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keithcobbett
Mar 15, 2002, 07:25 AM
I just picked up my new iMac at the Apple Store in NH last night. I got the 800MHz version with the Superdrive. I want to add a 512MB chip to the "user's slot" and these are the prices and specs I have received:

from www.macsolutions.com

512MB CL=2 for $129.00 (1GB kit for $243.00)

from www.crucial.com

512MB CL=3 for $235.79

what is the CL=? does this matter? I remember reading on this site, not too long ago, that people who bought some memory found it useless when they upgraded their firmware. Macsolutions "guarantees" their memory? Any advice? Thanks.

arn
Mar 15, 2002, 08:04 AM
CL-2 is rated faster than CL-3...

so, go with the cheaper/guarenteed Mac-vendor.

arn

irmongoose
Mar 15, 2002, 08:22 AM
if the macsolutions one is faster AND cheaper AND guaranteed, why would anyone buy from crucial?



irmongoose

buffsldr
Mar 15, 2002, 09:04 AM
How good can they be? MAcsolutions.com website is down

AmbitiousLemon
Mar 15, 2002, 11:40 AM
i really like www.memoryx.net these guys are cheap and they ship very fast. 512 for $132

King Cobra
Mar 15, 2002, 04:11 PM
keithcobbett, CL refers to Cache Level. All computers shipped since the 233 iMac have come with a Level 2 Cache. The high-end Powermacs come with a 1 or 2MB Level 3 Cache.

Another excellent website for cheap memory is www.18004memory.com However, the last time I checked (March 15) the company did not update their site to have memory for the G4 iMac. (It might be there; maybe I missed it.)

I just tried www.macsolutions.com and their website works fine.
________________________

Bad PC Advertiser: All you need to upload pictures from your camera is a PC and some expensive software.

KC: Well I have a Mac, and the software I use is free. Does that make me better than you?

AmbitiousLemon
Mar 15, 2002, 06:32 PM
hey cobra, good link. they rnt that well organizeed but good prices. here is their price for a 512mb chip for the new imac:

MLG1364U/512/TI3I 512MB FOR NEW IMAC 700MHZ OR OVER PC133 TYPE $141.20 $127.45

(the 141.20 is what is marked down from, so they are selling it for $127.45)

King Cobra
Mar 15, 2002, 06:40 PM
My father has already purchased two half gig memory chips for the Half Gig Cube for OS X from 18004memory, and it hasn't failed once.

However, my father also purchased memory from MacWarehouse (for my iBook Firewire), and the morons sent us PC100 chips. I need PC66 Ram.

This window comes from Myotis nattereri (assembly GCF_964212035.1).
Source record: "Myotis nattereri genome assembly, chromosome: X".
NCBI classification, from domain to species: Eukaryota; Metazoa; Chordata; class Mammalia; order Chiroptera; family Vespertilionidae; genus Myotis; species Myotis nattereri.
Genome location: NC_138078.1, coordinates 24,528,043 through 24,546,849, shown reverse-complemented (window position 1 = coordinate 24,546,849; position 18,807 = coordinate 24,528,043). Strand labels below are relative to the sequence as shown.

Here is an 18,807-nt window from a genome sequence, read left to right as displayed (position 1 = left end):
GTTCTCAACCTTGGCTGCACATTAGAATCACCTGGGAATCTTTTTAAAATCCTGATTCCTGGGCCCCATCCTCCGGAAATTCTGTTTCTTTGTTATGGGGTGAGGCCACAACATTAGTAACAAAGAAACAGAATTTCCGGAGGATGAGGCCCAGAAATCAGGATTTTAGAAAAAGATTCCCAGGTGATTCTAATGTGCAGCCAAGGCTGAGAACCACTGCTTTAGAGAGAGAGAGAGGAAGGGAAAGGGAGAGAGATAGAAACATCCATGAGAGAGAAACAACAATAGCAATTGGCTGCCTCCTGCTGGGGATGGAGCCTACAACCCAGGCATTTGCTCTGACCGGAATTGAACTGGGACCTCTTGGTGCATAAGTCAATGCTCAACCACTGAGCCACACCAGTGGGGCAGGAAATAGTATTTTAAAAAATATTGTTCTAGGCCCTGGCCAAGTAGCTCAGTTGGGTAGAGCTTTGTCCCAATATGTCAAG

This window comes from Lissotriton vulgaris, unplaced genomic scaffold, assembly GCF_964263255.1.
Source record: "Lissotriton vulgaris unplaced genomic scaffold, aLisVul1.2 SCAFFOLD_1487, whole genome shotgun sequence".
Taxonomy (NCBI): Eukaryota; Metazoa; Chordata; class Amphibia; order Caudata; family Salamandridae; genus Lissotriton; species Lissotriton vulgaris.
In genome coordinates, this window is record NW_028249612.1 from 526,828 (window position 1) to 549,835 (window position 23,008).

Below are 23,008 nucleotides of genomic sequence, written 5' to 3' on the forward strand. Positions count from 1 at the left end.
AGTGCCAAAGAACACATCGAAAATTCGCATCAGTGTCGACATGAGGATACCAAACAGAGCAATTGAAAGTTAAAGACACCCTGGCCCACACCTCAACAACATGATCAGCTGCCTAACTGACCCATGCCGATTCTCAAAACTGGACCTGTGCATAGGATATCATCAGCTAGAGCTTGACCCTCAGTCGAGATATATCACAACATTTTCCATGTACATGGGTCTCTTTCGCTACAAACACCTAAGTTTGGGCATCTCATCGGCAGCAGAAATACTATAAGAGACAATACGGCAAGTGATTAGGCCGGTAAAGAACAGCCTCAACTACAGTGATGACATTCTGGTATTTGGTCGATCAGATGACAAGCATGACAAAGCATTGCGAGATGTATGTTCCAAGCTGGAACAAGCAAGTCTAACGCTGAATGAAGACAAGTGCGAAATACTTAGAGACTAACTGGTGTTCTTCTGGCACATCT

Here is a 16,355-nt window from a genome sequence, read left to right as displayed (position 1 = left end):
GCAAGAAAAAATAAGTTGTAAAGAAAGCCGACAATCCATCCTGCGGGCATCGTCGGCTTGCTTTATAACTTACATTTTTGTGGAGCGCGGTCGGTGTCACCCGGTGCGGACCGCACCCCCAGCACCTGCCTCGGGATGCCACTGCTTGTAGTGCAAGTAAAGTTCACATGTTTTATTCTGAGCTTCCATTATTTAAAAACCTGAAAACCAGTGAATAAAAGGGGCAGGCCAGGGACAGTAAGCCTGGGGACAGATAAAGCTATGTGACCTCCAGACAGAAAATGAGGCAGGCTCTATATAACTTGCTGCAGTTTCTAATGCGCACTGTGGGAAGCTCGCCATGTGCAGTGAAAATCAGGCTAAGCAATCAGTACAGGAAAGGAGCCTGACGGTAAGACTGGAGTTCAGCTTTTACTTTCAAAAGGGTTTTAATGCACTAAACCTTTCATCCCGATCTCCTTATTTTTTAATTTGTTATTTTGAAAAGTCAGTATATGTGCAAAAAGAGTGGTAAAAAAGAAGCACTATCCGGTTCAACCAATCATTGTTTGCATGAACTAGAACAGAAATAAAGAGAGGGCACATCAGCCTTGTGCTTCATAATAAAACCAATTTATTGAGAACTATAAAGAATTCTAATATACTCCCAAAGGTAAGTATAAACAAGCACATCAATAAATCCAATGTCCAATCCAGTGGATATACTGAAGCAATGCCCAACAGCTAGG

So my father gave it a second try and returned the memory. Guess what? We got PC133 Ram! Where the . . . does an iBook using PC133 Ram exist?

So, do not purchase memory from MacWarehouse!
________________________

Bill Gates: All you need to upload pictures from your camera is a fast PC and some boring software.

KC: Well I have a Mac, and the software I use operates in OS 10. Does that make me better than you?

IndyGopher
Mar 15, 2002, 08:38 PM
So does that mean that Apple is moronic for using PC133 memory in the iMacs, even though they have 100MHz buses? if the SPD eeproms on the DIMMs are programmed correctly, they should be perfectly backwards compatible.

menoinjun
Mar 15, 2002, 09:05 PM
Originally posted by King Cobra
keithcobbett, CL refers to Cache Level. All computers shipped since the 233 iMac have come with a Level 2 Cache. The high-end Powermacs come with a 1 or 2MB Level 3 Cache.

CL does not refer to cache level. I don't actually know what the letters stand for, I do know that it refers to the writing speed of the RAM. CL2 ram is actually faster than CL3 ram, but only for the initial burst of information. The CL2 ram will write every 2 clock cycles (to start) , while the CL3 will do it every 3 cycles. The difference is minimal. Go with the cheaper ram, but keep in mind that CL2 ram usually is simply better quality RAM.

The cache level of the chip in your iMac is irrelevant to the ram you are using. The quote above is right about the level cache you have in your iMac though. The new G4 towers (933 and 1gig) have 2mb of DDR ram in a level 3 cache.